A third issue is the way in which nuance and complexity are being ignored in these debates. I do not want the Anglican Communion to become a place where a revisionist liberal theology becomes the norm. But equally I do not want to see a witch hunt against liberalism, which at its best (and in the liberality of the classic Church of England ethos) continues to make a huge contribution towards shaping our theology and ethos. The MCU as an organisation is not one I would want to join, but the fundamentally conservative liberalism espoused by many of its members needs to be assimilated and understood by evangelicals, charismatics, conservatives and traditionalists. To insist that membership or leadership of such an organisation should be a ground for blocking a duly elected bishop smacks of McCarthyism. That’s not to say that there should not be grounds for suggesting that a person’s views and teaching might make them a person not suitable to be a bishop – here in the UK we had our own debate about that in respect of an appointment to the see of Reading, and I was one of those who advocated that the appointment should not be made. Some will think that I am now being hypocritical. I would argue that there is a difference between views definitely held and taught by an individual and views held and taught by others within an organisation of which that individual is a member. What is more obviously at stake here is the capacity for us to hold debates about the teachings of scripture and the Church which are not starkly polarised into “Who is not for us is against us” positions. Those charged with deciding whether Nick’s election should be confirmed clearly saw him as part of the liberal Western enemy, despite his long association with, and care for, the clergy and people of Lake Malawi through a mission partnership with his parishes. Many Malawi clergy had visited us here, and I had the privilege of meeting some of them. But all those relationships counted for naught, because complexity is not on the map.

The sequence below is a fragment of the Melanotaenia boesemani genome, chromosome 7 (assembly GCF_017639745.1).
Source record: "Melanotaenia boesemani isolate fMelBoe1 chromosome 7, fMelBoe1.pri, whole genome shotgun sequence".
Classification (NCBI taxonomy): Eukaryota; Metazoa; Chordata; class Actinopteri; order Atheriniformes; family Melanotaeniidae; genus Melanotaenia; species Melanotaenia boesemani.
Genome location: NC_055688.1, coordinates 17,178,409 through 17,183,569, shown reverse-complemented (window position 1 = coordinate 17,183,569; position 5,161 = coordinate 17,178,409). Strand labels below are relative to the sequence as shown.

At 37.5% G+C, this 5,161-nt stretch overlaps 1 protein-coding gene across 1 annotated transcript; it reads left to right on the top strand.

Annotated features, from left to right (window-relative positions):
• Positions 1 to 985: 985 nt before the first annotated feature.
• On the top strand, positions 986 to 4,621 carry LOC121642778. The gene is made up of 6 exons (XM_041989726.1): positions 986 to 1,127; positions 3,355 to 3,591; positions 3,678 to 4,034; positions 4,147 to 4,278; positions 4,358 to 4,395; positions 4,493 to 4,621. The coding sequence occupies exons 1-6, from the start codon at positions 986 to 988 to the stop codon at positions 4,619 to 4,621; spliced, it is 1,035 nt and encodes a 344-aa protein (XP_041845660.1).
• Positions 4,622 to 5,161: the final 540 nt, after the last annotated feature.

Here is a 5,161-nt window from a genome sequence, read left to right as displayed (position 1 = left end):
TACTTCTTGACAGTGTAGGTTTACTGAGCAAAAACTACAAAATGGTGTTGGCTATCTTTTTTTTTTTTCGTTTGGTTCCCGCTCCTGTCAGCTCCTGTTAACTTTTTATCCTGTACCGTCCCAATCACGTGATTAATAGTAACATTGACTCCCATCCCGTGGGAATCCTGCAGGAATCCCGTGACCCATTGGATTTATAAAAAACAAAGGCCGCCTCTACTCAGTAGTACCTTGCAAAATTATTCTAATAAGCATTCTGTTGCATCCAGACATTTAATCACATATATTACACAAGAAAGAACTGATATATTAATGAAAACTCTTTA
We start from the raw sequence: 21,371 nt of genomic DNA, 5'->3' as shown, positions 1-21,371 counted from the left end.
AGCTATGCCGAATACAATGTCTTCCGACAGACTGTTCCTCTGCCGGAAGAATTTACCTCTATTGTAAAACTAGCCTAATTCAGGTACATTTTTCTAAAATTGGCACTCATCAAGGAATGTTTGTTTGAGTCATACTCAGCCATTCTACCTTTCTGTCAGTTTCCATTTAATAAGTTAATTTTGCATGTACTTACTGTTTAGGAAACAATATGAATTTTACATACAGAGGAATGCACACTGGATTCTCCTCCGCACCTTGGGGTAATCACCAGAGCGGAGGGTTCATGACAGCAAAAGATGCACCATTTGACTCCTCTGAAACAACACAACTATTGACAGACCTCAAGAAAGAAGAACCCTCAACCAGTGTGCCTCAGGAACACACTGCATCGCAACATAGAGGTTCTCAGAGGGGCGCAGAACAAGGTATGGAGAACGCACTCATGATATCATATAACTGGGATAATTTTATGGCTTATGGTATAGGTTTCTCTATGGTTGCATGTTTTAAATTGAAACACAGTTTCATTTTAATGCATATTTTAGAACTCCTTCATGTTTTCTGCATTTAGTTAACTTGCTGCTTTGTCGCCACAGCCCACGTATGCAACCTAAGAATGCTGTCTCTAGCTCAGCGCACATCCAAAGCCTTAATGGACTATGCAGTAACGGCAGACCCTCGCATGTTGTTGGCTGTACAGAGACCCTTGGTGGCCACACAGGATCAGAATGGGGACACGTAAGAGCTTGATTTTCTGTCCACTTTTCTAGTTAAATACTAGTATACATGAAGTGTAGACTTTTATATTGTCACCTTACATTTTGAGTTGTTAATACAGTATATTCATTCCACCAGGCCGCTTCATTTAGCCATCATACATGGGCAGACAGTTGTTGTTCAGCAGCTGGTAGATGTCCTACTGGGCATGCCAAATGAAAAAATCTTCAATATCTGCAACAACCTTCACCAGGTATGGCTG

We have so much to lose if our relationships with the vibrant and growing churches of the South are soured or severed. I am deeply saddened at how Nick has been treated. I am saddened that the African bishops could not hear what was being said to them about the nature of his belief and practice and the suitability of his candidature for the calling to be a bishop in the Church of God. But we need to recognise the depths of suspicion about ECUSA, Canada, and now the Church of England that have brought us to this position. Indeed, we need to voice more clearly between ourselves the stark differences between our different theologies. While I am prepared to defend MCU, I would find it much harder to defend some of the positions taken (for example) by various sections of ECUSA on theology, ethics and pastoral practice. We need also to find ways – through personal contact, partnership in the gospel, and the Windsor Report framework – to mend these relationships.
Bishop of Willesden & Acting Archdeacon of Northolt